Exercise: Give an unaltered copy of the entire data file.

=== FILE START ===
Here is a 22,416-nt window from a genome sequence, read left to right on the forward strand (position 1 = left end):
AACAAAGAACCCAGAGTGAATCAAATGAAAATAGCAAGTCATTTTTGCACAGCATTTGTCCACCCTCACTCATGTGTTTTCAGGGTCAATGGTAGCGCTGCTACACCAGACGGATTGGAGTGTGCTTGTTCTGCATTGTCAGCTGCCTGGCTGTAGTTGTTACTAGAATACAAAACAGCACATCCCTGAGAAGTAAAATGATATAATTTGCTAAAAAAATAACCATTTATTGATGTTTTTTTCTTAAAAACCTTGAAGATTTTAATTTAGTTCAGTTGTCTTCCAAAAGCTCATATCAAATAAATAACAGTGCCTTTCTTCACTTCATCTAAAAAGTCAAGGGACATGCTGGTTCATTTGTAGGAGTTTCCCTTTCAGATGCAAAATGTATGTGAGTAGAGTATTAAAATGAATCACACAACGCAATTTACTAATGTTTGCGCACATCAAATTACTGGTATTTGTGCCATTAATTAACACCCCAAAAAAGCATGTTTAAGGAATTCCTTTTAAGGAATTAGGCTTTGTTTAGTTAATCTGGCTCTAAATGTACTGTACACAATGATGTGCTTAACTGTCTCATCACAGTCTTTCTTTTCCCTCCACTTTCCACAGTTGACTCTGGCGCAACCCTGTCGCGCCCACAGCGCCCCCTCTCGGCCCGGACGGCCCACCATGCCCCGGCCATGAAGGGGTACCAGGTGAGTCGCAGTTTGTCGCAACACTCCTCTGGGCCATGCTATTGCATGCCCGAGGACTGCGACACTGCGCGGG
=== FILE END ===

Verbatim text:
Here is a 22,416-nt window from a genome sequence, read left to right on the forward strand (position 1 = left end):
AACAAAGAACCCAGAGTGAATCAAATGAAAATAGCAAGTCATTTTTGCACAGCATTTGTCCACCCTCACTCATGTGTTTTCAGGGTCAATGGTAGCGCTGCTACACCAGACGGATTGGAGTGTGCTTGTTCTGCATTGTCAGCTGCCTGGCTGTAGTTGTTACTAGAATACAAAACAGCACATCCCTGAGAAGTAAAATGATATAATTTGCTAAAAAAATAACCATTTATTGATGTTTTTTTCTTAAAAACCTTGAAGATTTTAATTTAGTTCAGTTGTCTTCCAAAAGCTCATATCAAATAAATAACAGTGCCTTTCTTCACTTCATCTAAAAAGTCAAGGGACATGCTGGTTCATTTGTAGGAGTTTCCCTTTCAGATGCAAAATGTATGTGAGTAGAGTATTAAAATGAATCACACAACGCAATTTACTAATGTTTGCGCACATCAAATTACTGGTATTTGTGCCATTAATTAACACCCCAAAAAAGCATGTTTAAGGAATTCCTTTTAAGGAATTAGGCTTTGTTTAGTTAATCTGGCTCTAAATGTACTGTACACAATGATGTGCTTAACTGTCTCATCACAGTCTTTCTTTTCCCTCCACTTTCCACAGTTGACTCTGGCGCAACCCTGTCGCGCCCACAGCGCCCCCTCTCGGCCCGGACGGCCCACCATGCCCCGGCCATGAAGGGGTACCAGGTGAGTCGCAGTTTGTCGCAACACTCCTCTGGGCCATGCTATTGCATGCCCGAGGACTGCGACACTGCGCGGG